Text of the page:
Think back to when you were growing up and it came to choosing what team to support.
It may have been chosen for you by your mum or dad, or where you came from, or which side was most successful.
And for many, that is still how it is today. But not for the seven million people who follow Hashtag United. That’s right, seven million, supporting a club that did not exist three years ago.
Ross Giled scores against Wivenhoe Town and celebrates with the club’s super-fans
Hashtag plays in English football’s tenth tier and are extremely popular on YouTube
While many fans have never heard of them, for millions of kids worldwide, Hashtag, a club created on YouTube by two brothers, is their No 1 team.
‘It all started with a charity game with our mates in memory of our friend Joe, who died of leukemia and we just filmed it. It wasn’t filmed very well but it got a million views,’ says Seb Carmichael-Brown, who with his brother Spencer, had already amassed millions of views from making videos about the computer game FIFA, their own team West Ham and golf.
But it was at the Wembley Cup, an EE-sponsored tournament that pits four YouTube teams against each other at the national stadium, where the brothers saw Hashtag’s potential. ‘Nearly 40,000 people turned up to see us,’ says Spencer. ‘You see the numbers online but in person it’s like “wow, this is mental”,’ adds Seb.
Hashtag are the 13th most-watched club in the world online and have a kit deal with adidas
Fast forward to today and Hashtag are sponsored by computer game Football Manager, have a three-year kit deal with adidas, have sold shirts on every continent and are the 13th most-watched club in the world online – and that is all despite this being their first season in a competitive league.
Their home in real life is at Coles Park Stadium in Tottenham, which they share with Haringey Borough. And while they may only play in the Eastern Counties League Division One South – the 10th tier of English football – with average gates of 300 and everyone playing for free, having such a large online fanbase means the demands are similar to that of a side competing for the Champions League.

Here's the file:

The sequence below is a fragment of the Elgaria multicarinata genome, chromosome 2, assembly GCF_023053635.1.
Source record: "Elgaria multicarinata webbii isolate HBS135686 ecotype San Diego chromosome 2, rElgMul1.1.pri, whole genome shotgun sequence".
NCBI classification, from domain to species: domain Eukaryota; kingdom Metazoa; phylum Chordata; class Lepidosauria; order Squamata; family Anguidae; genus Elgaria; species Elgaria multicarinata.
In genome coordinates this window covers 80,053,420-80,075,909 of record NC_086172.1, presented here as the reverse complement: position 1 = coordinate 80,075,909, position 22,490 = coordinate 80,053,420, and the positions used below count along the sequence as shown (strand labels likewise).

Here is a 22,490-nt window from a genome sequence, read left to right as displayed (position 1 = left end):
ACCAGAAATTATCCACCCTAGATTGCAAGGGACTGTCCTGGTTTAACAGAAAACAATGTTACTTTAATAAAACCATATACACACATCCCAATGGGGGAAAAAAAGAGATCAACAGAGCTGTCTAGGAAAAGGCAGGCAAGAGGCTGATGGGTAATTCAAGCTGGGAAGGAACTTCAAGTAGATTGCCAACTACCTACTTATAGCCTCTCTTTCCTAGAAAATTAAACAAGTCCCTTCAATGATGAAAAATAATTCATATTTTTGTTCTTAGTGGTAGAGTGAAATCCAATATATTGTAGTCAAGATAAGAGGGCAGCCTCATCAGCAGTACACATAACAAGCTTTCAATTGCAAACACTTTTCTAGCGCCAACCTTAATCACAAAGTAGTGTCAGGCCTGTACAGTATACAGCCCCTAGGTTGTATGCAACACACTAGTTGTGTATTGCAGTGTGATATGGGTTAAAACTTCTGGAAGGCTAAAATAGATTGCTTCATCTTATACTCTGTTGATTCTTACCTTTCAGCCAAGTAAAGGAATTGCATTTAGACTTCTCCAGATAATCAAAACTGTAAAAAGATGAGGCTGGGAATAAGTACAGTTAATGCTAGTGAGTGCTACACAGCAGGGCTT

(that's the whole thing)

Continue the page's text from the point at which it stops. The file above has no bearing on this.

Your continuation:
It is something manager Jay Devereux, formerly of East Thurrock and Dagenham and Redbridge, can laugh about.
‘The scrutiny and interest is mad,’ says Devereux, after this 4-0 win away at Wivenhoe Town, which keeps Hashtag three points clear at the top of the table. ‘There is no other club at this level where someone on the other side of the world will start calling for you to be sacked if you lose a couple of games.’
It has also been an eye-opener for former Swansea left back Tom Williams, 38, who set up Hashtag’s third goal with a brilliant free-kick.
Spencer Carmichael-Brown commentates far left while Seb, commercial director, cheers
Hashtag’s super fans: Finnley Rogers, 15, from Norwich, Alfie Howden, 19, from Oxford, Callum Glanville, 14, from Chigwell, Ellis Devereux, 12, from Chelmsford (manager’s son), Samuel Gassan-Cox, 14, from Norwich and Luke Copsey, 20, from Benfleet
‘I first heard about Hashtag through my two sons – they are obsessed with it,’ says Williams. ‘The level of support is like no other I’ve seen before at any level and the attention is crazy. I get stopped for photos now more than ever before.’
True to form, Williams is mobbed by the 200 or so Hashtag fans who made it to Wivenhoe in the freezing cold on Saturday.
The selfies, the autographs and post-match chats with fans are all encouraged by Spencer and Seb. The club even has a group of ‘super fans’, who record their reactions at matches and unsurprisingly upload videos on YouTube. Alfie Howden, 19, is part of that group. He makes eight-hour round trips from Oxford to watch and has only missed one game this season.
‘Alfie is bonkers,’ adds Spencer. ‘He’ll even turn up at our Sunday League games.’
‘Like pretty much everyone else here, I started watching the club on YouTube,’ says Alfie. ‘People aren’t born supporting Hashtag and I started off as a Liverpool fan. I love Liverpool but you’re not going to have a pint with Mo Salah after the game.
‘But here, you can sing your songs, and you can celebrate in front of the players, and then you can go and physically congratulate them. You can shake their hand and have a pint with them after the game.
‘That is the brilliance of non-League football and that’s why I’ve been a fan of it. You’re so close, it’s so tight knit and you get to know everyone. To sit next to and to have a chat with the owner… there’s not a lot of clubs where you can do that.’
Seb Carmichael-Brown, Hashtag’s commercial director, and his brother Spencer on Saturday
Tom Williams, who previously played for Swansea, is amazed by the support for Hashtag
‘I do wonder whether this is the future of football,’ adds Williams. ‘The kids are growing up with Hashtag on their iPads, iPhones and can watch us all the time. They can also come down and meet the players and that is special to them. We are accessible and that is the difference.’
The global numbers still shock Seb and Spencer, and in an online world that can create ‘divas’, as Sindy, the brothers’ mum points out, they remain down to earth.
‘This is not showbiz, this is non-League football,’ says Spencer. No doubt he is humble, but Spencer also realises that this is now a football club which has support from pretty much every corner of the globe – and that is a little bit crazy.
‘I think Seb has said it before but it is mad,’ adds Spencer. ‘I guess for me what sums it up is every now and then we’ll do a “send us a picture where you’re watching from” and you get these amazing responses from people saying “we’re watching from the Antarctic” or people at the top of mountains.
‘Really amazing things and it’s a real movement if you like and people love to be part of it and we just want to keep on what we’re doing and we’ll see where we go with it.’